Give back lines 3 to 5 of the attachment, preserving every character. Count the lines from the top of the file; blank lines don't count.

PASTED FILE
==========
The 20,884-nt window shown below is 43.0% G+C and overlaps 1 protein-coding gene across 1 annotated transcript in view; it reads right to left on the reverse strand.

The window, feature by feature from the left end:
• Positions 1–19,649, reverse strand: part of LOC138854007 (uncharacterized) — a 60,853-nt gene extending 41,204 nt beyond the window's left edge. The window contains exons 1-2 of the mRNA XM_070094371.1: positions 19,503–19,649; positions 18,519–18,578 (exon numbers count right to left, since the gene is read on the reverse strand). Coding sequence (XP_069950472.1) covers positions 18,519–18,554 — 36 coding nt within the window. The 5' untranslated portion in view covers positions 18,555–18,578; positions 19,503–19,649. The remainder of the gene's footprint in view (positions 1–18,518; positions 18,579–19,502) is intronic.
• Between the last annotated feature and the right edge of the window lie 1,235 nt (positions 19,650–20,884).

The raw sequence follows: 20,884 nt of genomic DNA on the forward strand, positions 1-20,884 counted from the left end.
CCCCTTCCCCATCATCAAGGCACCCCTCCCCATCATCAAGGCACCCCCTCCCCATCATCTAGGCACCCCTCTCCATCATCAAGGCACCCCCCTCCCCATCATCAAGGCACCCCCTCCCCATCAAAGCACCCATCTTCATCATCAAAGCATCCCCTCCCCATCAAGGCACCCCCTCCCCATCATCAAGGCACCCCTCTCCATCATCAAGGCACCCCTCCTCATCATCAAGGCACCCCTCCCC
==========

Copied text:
• Positions 1–19,649, reverse strand: part of LOC138854007 (uncharacterized) — a 60,853-nt gene extending 41,204 nt beyond the window's left edge. The window contains exons 1-2 of the mRNA XM_070094371.1: positions 19,503–19,649; positions 18,519–18,578 (exon numbers count right to left, since the gene is read on the reverse strand). Coding sequence (XP_069950472.1) covers positions 18,519–18,554 — 36 coding nt within the window. The 5' untranslated portion in view covers positions 18,555–18,578; positions 19,503–19,649. The remainder of the gene's footprint in view (positions 1–18,518; positions 18,579–19,502) is intronic.
• Between the last annotated feature and the right edge of the window lie 1,235 nt (positions 19,650–20,884).

The raw sequence follows: 20,884 nt of genomic DNA on the forward strand, positions 1-20,884 counted from the left end.